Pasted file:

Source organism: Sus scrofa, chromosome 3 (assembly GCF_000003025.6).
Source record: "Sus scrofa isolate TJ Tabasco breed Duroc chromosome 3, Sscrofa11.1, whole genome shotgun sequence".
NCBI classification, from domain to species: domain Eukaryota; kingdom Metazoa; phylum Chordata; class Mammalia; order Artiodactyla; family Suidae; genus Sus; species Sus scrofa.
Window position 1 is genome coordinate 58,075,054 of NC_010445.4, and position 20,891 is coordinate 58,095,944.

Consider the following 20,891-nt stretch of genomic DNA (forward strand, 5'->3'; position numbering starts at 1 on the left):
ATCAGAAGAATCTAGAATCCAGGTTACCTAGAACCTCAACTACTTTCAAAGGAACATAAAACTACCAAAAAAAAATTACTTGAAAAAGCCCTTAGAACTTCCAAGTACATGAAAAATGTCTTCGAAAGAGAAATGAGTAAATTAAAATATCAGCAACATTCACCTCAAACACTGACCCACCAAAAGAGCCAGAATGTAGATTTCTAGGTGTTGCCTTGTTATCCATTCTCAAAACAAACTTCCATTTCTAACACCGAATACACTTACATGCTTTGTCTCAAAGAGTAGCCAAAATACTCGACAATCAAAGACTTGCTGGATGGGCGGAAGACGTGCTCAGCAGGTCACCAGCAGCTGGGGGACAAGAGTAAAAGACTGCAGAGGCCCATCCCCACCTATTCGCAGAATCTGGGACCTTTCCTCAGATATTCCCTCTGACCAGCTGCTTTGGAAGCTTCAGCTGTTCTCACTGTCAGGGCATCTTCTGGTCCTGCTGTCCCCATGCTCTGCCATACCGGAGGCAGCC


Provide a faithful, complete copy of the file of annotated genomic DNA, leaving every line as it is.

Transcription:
Source organism: Sus scrofa, chromosome 3 (assembly GCF_000003025.6).
Source record: "Sus scrofa isolate TJ Tabasco breed Duroc chromosome 3, Sscrofa11.1, whole genome shotgun sequence".
NCBI classification, from domain to species: domain Eukaryota; kingdom Metazoa; phylum Chordata; class Mammalia; order Artiodactyla; family Suidae; genus Sus; species Sus scrofa.
Window position 1 is genome coordinate 58,075,054 of NC_010445.4, and position 20,891 is coordinate 58,095,944.

Consider the following 20,891-nt stretch of genomic DNA (forward strand, 5'->3'; position numbering starts at 1 on the left):
ATCAGAAGAATCTAGAATCCAGGTTACCTAGAACCTCAACTACTTTCAAAGGAACATAAAACTACCAAAAAAAAATTACTTGAAAAAGCCCTTAGAACTTCCAAGTACATGAAAAATGTCTTCGAAAGAGAAATGAGTAAATTAAAATATCAGCAACATTCACCTCAAACACTGACCCACCAAAAGAGCCAGAATGTAGATTTCTAGGTGTTGCCTTGTTATCCATTCTCAAAACAAACTTCCATTTCTAACACCGAATACACTTACATGCTTTGTCTCAAAGAGTAGCCAAAATACTCGACAATCAAAGACTTGCTGGATGGGCGGAAGACGTGCTCAGCAGGTCACCAGCAGCTGGGGGACAAGAGTAAAAGACTGCAGAGGCCCATCCCCACCTATTCGCAGAATCTGGGACCTTTCCTCAGATATTCCCTCTGACCAGCTGCTTTGGAAGCTTCAGCTGTTCTCACTGTCAGGGCATCTTCTGGTCCTGCTGTCCCCATGCTCTGCCATACCGGAGGCAGCC